Cheshire East bus image (1)

Cheshire East Council will drive ahead with scaled-back plans to improve bus services despite the government putting the brakes on some schemes by refusing grant funding, writes Belinda Ryan.

The council had put together an ambitious bus service improvement programme (BSIP) in the hope of securing funding as part of the government’s national “bus back better” strategy.

Cllr Craig Browne, chair of the highways and transport committee, said he was “very disappointed not to receive the cash”.

He added: “Our BSIP was ambitious in response to the government’s call to develop a plan that transformed bus services across the borough.

“We are still intending to press ahead with as many of the actions outlined in the BSIP as we can without additional funding, such as the programme of bus shelter replacements, bus stop replacements, and the establishment of a passenger charter.

“But clearly those actions are going to be rolled out more slowly and in a lesser numbers than would have been the case if we’d had the funding from the Department for Transport (DfT).”

The committee voted at today’s (April 13) meeting to press ahead with its plans to set up an enhanced partnership.

This would see representatives from the council, bus operators, bus user groups, emergency services and strategic business groups collectively plan for public transport provision.

Cllr Browne (Alderley Edge, Ind) said this could only be ‘a good thing’.

“The DFT have made it clear to us that not only our ability to bid for future discretionary funding, but also our ability to retain existing Covid recovery grant funding, are going to be dependent upon the council having an enhanced partnership arrangement in place, so not to proceed isn’t really an option,” he said.

Cllr Janet Clowes (Wybunbury, Con) said those local authorities that had received government funding were urban conurbations, which had a well-established public transport infrastructure “in the way that shire counties like Cheshire East do not because of our rural aspect”.

She said she hoped there would be a second round of funding.

“I want to be optimistic for the future,” said Cllr Clowes.

“But what is absolutely clear is that we won’t get any funding at all, or indeed any other kind of grant funding, unless we have an enhanced partnership in place.”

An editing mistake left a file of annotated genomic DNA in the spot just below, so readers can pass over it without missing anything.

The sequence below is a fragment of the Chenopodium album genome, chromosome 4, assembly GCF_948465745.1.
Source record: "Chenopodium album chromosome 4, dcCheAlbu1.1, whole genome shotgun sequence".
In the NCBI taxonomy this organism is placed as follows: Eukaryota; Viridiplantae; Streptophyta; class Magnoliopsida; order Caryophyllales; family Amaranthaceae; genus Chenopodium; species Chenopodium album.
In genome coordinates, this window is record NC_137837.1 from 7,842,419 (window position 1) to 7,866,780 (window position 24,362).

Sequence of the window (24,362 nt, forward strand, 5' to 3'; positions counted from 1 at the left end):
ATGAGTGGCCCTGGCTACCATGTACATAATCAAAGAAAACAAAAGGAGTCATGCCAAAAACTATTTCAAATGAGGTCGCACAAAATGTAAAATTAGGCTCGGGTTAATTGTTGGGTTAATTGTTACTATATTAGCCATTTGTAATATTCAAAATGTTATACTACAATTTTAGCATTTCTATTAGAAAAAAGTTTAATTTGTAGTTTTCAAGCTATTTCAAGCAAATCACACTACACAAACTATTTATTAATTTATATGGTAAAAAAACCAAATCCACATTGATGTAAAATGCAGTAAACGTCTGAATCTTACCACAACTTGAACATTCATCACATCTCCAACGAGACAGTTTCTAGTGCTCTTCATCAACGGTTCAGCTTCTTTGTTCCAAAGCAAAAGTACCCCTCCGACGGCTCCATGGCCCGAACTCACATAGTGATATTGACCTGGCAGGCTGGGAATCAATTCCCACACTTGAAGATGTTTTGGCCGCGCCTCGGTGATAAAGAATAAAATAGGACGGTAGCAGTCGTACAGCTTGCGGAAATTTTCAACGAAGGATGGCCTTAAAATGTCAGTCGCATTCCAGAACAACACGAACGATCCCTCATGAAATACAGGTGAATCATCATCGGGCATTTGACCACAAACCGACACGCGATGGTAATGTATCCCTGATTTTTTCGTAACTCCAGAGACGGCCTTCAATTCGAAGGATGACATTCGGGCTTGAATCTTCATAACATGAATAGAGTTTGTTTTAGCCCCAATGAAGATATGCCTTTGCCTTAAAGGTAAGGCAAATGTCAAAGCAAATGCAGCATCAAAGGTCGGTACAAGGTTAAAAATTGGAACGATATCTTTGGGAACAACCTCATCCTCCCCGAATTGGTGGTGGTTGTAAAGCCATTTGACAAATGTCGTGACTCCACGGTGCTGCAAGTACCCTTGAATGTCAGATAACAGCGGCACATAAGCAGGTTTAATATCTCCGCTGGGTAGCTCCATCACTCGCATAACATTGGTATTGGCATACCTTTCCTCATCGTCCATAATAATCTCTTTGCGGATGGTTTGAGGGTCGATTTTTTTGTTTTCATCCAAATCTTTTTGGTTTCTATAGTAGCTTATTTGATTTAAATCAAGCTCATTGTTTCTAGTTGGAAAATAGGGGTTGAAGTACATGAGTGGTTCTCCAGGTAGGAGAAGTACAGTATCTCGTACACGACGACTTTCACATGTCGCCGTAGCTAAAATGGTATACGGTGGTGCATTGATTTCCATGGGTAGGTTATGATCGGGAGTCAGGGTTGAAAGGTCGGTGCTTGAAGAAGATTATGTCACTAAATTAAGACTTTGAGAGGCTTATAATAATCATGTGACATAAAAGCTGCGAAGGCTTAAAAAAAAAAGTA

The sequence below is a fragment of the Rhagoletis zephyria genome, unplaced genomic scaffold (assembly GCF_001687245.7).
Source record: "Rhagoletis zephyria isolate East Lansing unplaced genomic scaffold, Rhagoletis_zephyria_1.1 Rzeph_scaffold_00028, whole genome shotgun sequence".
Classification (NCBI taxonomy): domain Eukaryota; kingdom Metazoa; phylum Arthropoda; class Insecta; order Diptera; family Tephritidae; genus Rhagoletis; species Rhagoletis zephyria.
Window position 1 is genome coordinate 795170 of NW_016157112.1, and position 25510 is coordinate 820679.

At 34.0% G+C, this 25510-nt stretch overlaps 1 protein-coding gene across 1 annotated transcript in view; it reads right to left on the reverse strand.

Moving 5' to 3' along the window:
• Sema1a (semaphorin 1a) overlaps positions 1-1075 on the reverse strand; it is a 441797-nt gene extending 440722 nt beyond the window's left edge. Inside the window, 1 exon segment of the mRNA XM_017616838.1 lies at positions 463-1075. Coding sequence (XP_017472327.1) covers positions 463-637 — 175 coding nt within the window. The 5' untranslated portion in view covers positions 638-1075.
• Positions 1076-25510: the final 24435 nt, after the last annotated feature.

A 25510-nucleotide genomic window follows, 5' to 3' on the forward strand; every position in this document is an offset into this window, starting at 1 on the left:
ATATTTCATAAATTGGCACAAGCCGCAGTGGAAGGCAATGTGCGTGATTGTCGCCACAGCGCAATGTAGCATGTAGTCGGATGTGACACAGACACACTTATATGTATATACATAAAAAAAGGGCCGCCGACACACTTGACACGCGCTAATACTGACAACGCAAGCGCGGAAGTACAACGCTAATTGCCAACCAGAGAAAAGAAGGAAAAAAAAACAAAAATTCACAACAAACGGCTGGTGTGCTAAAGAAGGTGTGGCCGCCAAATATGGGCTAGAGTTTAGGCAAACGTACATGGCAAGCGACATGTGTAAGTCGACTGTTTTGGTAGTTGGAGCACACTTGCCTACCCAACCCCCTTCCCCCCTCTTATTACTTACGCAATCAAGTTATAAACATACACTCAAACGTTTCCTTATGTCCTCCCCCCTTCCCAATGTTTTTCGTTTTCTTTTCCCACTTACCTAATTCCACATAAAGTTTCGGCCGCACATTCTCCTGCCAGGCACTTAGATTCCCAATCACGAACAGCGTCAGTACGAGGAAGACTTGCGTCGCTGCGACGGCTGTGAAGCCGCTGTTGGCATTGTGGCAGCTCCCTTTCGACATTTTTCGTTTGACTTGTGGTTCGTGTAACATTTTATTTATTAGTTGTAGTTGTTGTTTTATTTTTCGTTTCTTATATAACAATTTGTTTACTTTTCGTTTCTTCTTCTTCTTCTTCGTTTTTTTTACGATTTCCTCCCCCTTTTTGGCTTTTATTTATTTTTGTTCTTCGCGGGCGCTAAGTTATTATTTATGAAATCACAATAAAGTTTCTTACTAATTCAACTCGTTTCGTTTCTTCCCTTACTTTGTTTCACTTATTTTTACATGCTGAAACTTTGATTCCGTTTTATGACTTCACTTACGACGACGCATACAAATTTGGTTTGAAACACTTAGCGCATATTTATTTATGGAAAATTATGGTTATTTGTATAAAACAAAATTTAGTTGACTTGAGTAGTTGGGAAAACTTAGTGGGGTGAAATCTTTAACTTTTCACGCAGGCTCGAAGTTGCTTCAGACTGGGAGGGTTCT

Cheshire East has one of the lowest rates of people using buses in the country.

Poynton councillor Mike Sewart (Con) said if the funding bid had been successful he had hoped this would have boosted the use of buses.

Cllr Mike Hunter (Middlewich, Lab) said: “It is very disappointing that we, and other authorities, have to go cap in hand to government for funding to provide things that should be there as normal.

“We do need to look to the future, this (enhanced partnership) is the foundation for the future.”

Committee vice chair Laura Crane (Sandbach Ettiley Heath, Lab) said: “The bus back better scheme gave us a slogan, it gave us hope and it’s been dashed.”

She said hopefully there would be a second round of BSIP funding and an opportunity for the more rural communities to get more money for buses.

“I think this enhanced partnership working has already built some quite solid relationships with the bus companies that we didn’t have in the past and I think it does, without the funding, still give us the best opportunity that Cheshire East has had to improve our services for the residents of the borough,” said Cllr Crane.

She proposed the recommendations, which included approving that the finalised draft enhanced partnership plan and scheme documents be submitted to the Department for Transport before the end of April.

The committee voted in favour.

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